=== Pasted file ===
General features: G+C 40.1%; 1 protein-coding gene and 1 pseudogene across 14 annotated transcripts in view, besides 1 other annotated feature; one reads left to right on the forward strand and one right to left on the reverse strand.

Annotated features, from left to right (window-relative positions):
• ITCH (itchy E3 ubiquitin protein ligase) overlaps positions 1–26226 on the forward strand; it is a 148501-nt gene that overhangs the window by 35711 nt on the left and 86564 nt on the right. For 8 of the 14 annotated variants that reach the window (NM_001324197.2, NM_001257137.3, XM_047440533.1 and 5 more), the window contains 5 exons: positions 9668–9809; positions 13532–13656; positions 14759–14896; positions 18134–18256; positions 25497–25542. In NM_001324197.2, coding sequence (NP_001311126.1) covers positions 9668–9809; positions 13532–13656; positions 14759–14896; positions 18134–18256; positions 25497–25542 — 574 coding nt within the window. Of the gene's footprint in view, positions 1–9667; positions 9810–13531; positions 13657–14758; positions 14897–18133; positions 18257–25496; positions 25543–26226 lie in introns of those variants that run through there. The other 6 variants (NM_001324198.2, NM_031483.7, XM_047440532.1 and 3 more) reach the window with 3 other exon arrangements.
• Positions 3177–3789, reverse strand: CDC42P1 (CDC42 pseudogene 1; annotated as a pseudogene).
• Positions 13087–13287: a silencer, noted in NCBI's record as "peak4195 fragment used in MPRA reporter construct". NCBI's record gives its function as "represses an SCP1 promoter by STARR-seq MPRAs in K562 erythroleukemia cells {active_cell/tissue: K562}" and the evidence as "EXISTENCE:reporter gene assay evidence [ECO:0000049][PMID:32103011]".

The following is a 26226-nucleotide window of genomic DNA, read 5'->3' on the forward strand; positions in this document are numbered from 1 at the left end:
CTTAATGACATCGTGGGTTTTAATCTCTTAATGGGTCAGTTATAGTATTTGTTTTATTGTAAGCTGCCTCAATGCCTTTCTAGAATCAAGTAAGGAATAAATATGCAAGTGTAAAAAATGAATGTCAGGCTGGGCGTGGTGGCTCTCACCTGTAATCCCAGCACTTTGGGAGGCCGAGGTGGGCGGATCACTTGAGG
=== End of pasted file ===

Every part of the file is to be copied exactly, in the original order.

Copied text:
General features: G+C 40.1%; 1 protein-coding gene and 1 pseudogene across 14 annotated transcripts in view, besides 1 other annotated feature; one reads left to right on the forward strand and one right to left on the reverse strand.

Annotated features, from left to right (window-relative positions):
• ITCH (itchy E3 ubiquitin protein ligase) overlaps positions 1–26226 on the forward strand; it is a 148501-nt gene that overhangs the window by 35711 nt on the left and 86564 nt on the right. For 8 of the 14 annotated variants that reach the window (NM_001324197.2, NM_001257137.3, XM_047440533.1 and 5 more), the window contains 5 exons: positions 9668–9809; positions 13532–13656; positions 14759–14896; positions 18134–18256; positions 25497–25542. In NM_001324197.2, coding sequence (NP_001311126.1) covers positions 9668–9809; positions 13532–13656; positions 14759–14896; positions 18134–18256; positions 25497–25542 — 574 coding nt within the window. Of the gene's footprint in view, positions 1–9667; positions 9810–13531; positions 13657–14758; positions 14897–18133; positions 18257–25496; positions 25543–26226 lie in introns of those variants that run through there. The other 6 variants (NM_001324198.2, NM_031483.7, XM_047440532.1 and 3 more) reach the window with 3 other exon arrangements.
• Positions 3177–3789, reverse strand: CDC42P1 (CDC42 pseudogene 1; annotated as a pseudogene).
• Positions 13087–13287: a silencer, noted in NCBI's record as "peak4195 fragment used in MPRA reporter construct". NCBI's record gives its function as "represses an SCP1 promoter by STARR-seq MPRAs in K562 erythroleukemia cells {active_cell/tissue: K562}" and the evidence as "EXISTENCE:reporter gene assay evidence [ECO:0000049][PMID:32103011]".

The following is a 26226-nucleotide window of genomic DNA, read 5'->3' on the forward strand; positions in this document are numbered from 1 at the left end:
CTTAATGACATCGTGGGTTTTAATCTCTTAATGGGTCAGTTATAGTATTTGTTTTATTGTAAGCTGCCTCAATGCCTTTCTAGAATCAAGTAAGGAATAAATATGCAAGTGTAAAAAATGAATGTCAGGCTGGGCGTGGTGGCTCTCACCTGTAATCCCAGCACTTTGGGAGGCCGAGGTGGGCGGATCACTTGAGG